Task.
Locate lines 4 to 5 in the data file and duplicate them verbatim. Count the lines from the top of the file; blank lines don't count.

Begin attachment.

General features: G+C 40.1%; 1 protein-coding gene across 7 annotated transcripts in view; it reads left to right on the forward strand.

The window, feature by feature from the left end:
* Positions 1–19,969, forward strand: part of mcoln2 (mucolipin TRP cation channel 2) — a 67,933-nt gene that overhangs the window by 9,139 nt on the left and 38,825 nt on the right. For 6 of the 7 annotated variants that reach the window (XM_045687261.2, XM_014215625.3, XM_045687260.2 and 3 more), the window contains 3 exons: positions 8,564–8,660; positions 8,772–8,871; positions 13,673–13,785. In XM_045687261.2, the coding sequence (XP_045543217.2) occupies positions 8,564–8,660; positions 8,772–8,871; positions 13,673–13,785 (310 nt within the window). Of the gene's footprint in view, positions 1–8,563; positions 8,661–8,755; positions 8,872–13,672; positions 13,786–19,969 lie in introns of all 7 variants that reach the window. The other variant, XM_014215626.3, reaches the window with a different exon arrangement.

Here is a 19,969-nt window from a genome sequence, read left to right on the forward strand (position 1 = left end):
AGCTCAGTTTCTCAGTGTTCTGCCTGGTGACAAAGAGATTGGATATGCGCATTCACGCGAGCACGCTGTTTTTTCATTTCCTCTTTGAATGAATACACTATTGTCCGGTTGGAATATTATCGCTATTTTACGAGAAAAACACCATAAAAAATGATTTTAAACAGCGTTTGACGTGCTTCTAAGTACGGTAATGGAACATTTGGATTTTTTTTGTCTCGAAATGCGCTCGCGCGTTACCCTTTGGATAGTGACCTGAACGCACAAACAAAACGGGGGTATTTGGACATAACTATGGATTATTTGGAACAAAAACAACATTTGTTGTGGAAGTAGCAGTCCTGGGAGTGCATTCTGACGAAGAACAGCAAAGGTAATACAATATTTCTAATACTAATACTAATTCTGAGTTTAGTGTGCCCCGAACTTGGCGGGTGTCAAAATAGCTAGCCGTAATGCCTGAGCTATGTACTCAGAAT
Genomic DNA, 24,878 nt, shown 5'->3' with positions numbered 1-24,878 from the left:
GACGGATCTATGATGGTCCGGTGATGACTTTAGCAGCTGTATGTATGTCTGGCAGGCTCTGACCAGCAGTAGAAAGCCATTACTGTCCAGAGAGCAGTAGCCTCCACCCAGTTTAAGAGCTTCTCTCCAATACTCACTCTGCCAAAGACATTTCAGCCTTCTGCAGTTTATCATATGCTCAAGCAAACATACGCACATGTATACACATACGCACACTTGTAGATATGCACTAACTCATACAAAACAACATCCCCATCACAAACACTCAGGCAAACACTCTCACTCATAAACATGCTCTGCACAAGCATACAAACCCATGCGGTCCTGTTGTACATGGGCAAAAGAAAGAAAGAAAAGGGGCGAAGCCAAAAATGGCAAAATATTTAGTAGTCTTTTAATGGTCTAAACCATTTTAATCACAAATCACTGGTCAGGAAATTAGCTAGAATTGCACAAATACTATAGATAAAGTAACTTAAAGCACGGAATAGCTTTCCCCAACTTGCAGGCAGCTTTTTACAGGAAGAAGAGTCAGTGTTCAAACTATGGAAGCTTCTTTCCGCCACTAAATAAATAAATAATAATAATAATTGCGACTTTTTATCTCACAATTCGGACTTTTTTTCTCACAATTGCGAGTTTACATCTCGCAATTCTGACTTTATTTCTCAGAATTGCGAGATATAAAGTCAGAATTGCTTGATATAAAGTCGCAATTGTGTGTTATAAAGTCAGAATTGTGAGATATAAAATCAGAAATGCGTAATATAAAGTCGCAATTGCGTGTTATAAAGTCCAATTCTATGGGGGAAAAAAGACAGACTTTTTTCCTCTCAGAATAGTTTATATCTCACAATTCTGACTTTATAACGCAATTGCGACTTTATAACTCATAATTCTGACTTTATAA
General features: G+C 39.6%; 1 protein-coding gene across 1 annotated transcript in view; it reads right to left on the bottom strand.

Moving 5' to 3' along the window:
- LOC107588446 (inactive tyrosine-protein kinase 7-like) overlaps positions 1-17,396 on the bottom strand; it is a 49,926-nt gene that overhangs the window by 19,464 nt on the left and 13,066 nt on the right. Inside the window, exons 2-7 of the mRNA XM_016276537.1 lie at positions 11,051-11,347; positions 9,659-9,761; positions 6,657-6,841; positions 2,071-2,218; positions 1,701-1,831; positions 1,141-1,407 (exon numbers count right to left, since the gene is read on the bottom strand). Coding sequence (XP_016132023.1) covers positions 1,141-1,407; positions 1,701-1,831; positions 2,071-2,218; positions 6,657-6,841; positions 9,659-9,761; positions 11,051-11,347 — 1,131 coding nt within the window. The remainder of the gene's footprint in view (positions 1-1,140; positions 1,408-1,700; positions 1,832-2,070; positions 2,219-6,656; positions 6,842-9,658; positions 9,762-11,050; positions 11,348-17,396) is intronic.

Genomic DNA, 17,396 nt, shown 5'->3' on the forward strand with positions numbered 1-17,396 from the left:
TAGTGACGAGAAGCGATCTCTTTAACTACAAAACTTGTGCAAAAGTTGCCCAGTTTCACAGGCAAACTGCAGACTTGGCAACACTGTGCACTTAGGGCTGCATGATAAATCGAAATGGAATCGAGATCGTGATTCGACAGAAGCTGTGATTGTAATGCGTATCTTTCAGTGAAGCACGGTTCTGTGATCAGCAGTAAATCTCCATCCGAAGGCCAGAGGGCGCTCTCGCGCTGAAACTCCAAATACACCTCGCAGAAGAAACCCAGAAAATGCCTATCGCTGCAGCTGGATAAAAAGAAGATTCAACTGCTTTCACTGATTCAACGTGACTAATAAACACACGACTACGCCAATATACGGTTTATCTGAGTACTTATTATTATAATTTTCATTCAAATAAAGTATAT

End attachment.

Here is a 19,969-nt window from a genome sequence, read left to right on the forward strand (position 1 = left end):
AGCTCAGTTTCTCAGTGTTCTGCCTGGTGACAAAGAGATTGGATATGCGCATTCACGCGAGCACGCTGTTTTTTCATTTCCTCTTTGAATGAATACACTATTGTCCGGTTGGAATATTATCGCTATTTTACGAGAAAAACACCATAAAAAATGATTTTAAACAGCGTTTGACGTGCTTCTAAGTACGGTAATGGAACATTTGGATTTTTTTTGTCTCGAAATGCGCTCGCGCGTTACCCTTTGGATAGTGACCTGAACGCACAAACAAAACGGGGGTATTTGGACATAACTATGGATTATTTGGAACAAAAACAACATTTGTTGTGGAAGTAGCAGTCCTGGGAGTGCATTCTGACGAAGAACAGCAAAGGTAATACAATATTTCTAATACTAATACTAATTCTGAGTTTAGTGTGCCCCGAACTTGGCGGGTGTCAAAATAGCTAGCCGTAATGCCTGAGCTATGTACTCAGAAT